Patti: Oh yes in both respects. It was very much harder because it seems such a waste of time. Eric was quite a brilliant man in many respects, and yet he was so damaged. He was held back by all those years and so I did feel very, very angry. But, there was a point where I had to realize that Eric, who was the one who was really involved, could genuinely forgive Mr. Nagase, then who was I not to also? Once I’d come to that conclusion, it was much easier and yes, we did all become friends. He had a wife also and I think she had quite a time with her husband as well.
John: So you heard about Mr. Nagase’s story through the book he wrote? Is that correct?
Patti: Yes. Just quickly, Eric was given a cutting from the English language Japan Times newspaper, which did a review of this book.
John: So Eric didn’t know it was coming at all?
Patti: No, not at all. And in the cutting, they’d included a picture of Mr. Nagase as he had been during the war and [Eric] recognized him immediately. Very soon after that, another friend sent him an English language copy of the book. It’s quite small called Crosses and Tigers and in the book is a description of Eric’s tortures and the effect that the writer thought it had had upon he personally but also further along, [Nagase] describes how he had been at one of the war graves British cemeteries in Thailand and had had a strange experience where he felt he’d been surrounded by golden lights and he felt like he was forgiven…. Eric read the book and the shutters came down. He didn’t make any remark about it whatsoever and a few days later when I had read it, I asked him if I might write to this terrible man and let him know that the subject of some of his writing was very much alive and kicking and had not yet forgiven him…. I never did anything without Eric’s permission because it it’s his life I was interfering with but he allowed me to make contact with Mr. Nagase and it led to a series of about five or six letters backwards and forwards in which Mr. Nagase expressed deep regret and eventually Eric felt that he would take over the correspondence himself so it took about two years before Eric decided that yes, he would go and meet this man and as we got to know, it wasn’t for friendly reasons…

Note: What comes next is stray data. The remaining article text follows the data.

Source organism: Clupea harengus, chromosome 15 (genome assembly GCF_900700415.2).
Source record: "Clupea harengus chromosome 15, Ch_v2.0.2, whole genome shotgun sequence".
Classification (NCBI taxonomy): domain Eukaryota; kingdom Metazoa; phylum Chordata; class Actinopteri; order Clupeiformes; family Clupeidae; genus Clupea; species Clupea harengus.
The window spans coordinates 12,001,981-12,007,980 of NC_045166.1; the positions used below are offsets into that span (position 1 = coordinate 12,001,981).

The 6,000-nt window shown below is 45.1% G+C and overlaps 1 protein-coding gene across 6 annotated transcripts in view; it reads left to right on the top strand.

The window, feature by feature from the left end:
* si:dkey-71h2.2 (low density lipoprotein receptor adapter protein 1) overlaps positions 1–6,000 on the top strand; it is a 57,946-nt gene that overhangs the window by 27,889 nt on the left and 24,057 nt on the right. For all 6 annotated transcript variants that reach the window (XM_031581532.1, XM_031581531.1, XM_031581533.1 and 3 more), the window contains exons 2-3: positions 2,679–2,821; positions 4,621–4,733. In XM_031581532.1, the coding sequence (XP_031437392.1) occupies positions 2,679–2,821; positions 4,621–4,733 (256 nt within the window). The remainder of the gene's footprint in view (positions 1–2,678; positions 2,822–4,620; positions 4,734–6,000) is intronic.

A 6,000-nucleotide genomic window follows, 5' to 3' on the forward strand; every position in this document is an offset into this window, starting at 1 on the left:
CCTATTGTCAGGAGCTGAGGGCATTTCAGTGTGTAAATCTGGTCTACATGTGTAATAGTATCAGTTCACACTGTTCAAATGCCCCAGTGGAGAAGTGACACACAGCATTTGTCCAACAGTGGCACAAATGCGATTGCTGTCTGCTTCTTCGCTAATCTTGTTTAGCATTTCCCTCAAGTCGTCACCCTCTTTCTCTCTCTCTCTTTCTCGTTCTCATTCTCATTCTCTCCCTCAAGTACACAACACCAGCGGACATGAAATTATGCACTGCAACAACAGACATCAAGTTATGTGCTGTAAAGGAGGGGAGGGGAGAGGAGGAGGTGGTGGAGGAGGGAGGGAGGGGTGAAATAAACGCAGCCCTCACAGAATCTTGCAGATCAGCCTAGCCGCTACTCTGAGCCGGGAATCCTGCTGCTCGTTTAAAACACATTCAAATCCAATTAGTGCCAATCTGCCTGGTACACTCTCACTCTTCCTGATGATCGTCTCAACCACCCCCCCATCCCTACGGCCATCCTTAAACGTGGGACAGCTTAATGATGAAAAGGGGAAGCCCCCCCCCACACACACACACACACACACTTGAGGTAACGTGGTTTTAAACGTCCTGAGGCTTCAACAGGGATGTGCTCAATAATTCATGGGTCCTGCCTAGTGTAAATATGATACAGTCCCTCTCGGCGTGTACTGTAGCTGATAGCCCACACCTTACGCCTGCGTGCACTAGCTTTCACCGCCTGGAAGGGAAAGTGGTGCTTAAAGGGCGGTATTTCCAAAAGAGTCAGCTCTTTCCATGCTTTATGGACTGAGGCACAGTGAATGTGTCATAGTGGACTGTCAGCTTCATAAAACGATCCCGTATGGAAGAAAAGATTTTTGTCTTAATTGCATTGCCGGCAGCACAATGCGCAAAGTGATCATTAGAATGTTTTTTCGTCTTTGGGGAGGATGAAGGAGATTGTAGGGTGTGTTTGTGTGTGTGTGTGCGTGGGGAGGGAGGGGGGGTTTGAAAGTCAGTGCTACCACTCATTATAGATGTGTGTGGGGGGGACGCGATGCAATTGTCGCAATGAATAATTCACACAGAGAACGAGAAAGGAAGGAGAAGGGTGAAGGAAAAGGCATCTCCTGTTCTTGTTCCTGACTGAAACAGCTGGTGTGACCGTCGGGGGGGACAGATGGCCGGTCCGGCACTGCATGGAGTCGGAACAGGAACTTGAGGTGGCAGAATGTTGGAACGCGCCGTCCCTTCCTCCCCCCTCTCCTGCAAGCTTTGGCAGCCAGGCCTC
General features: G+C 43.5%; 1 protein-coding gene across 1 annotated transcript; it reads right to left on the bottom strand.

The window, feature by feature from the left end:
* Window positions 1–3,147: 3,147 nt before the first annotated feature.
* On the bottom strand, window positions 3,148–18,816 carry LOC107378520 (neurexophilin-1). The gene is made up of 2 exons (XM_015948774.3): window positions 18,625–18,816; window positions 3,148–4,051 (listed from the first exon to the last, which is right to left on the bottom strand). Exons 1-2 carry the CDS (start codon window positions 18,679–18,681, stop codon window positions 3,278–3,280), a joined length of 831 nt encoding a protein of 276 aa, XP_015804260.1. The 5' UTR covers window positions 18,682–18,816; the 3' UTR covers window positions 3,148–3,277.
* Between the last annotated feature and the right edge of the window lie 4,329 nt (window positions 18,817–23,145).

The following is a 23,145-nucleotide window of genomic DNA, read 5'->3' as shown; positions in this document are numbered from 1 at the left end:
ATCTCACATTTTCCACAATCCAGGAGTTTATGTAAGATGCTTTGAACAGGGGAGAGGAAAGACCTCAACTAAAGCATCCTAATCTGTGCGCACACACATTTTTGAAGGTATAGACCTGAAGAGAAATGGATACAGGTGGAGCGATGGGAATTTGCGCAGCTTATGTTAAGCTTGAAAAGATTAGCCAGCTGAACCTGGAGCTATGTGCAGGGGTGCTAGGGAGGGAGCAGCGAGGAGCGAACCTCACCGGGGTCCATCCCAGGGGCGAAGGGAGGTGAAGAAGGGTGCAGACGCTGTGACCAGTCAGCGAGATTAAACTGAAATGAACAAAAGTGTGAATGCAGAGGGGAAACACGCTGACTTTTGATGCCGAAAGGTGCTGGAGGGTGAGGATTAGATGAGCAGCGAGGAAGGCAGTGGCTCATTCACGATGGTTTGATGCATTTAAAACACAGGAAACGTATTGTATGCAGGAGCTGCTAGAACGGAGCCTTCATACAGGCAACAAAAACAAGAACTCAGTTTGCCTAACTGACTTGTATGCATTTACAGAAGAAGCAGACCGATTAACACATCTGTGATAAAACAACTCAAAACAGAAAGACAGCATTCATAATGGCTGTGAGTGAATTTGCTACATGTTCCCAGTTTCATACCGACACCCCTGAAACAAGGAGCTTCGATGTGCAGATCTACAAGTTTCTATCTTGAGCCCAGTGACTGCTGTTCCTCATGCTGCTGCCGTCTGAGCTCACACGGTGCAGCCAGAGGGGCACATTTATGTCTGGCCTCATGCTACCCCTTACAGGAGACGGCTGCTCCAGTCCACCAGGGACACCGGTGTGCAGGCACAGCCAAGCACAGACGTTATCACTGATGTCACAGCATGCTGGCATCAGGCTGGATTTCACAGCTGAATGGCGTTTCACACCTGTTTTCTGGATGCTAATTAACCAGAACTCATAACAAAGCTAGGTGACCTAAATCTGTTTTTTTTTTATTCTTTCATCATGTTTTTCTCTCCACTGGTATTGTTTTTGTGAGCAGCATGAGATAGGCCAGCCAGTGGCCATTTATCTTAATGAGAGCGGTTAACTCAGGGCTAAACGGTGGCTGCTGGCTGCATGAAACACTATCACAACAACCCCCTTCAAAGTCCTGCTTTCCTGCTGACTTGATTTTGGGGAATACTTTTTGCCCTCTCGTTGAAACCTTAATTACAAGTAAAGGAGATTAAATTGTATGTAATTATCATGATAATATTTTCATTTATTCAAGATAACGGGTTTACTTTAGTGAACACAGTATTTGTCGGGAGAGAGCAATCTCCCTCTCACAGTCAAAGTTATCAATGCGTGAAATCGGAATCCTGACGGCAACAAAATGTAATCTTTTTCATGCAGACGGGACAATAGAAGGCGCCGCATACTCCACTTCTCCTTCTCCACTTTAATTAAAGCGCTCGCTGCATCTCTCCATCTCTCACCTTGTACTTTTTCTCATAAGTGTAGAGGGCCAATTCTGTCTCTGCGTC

John: What was your expectation when you wrote that first letter?
Patti: I didn’t expect him to write back. I just wanted to kiss his [butt] as far as I could kick it. I had very bad feelings myself but when he did write back, he wrote back very quickly and the terminology he used was so beautiful, you really had to take him seriously.
ClotureClub: Did you guys have a difficult time finding Japanese actors that wanted to be extras or soldiers?
Andy: It was quite extraordinary. When the casting directors were initially sending it out, they said that the result was a lot of these guys kind of went, ‘Oh my God, not another Japanese POW camp.’ Then, as soon as the name of the film was mentioned, they said, ‘That’s an entirely different question. We would be honored.’ The story obviously found that level of awareness in Japan, that they knew this was a very different and very special thing. They became our huge friends and advisers in making sure we got both sides of things right. They took it so seriously, even the guys that were playing the worst thugs and officers on that side. We had endless conversations [and] endless rewrites to get the tone of things correct. Hiroyuki, obviously, who plays older Nagase, is a wonderful, wonderful man. I worked very closely with him to get those words right and young Tanroh, who plays young Nagase. We were expecting that there may be some resistance but the book simply had already done our work for us.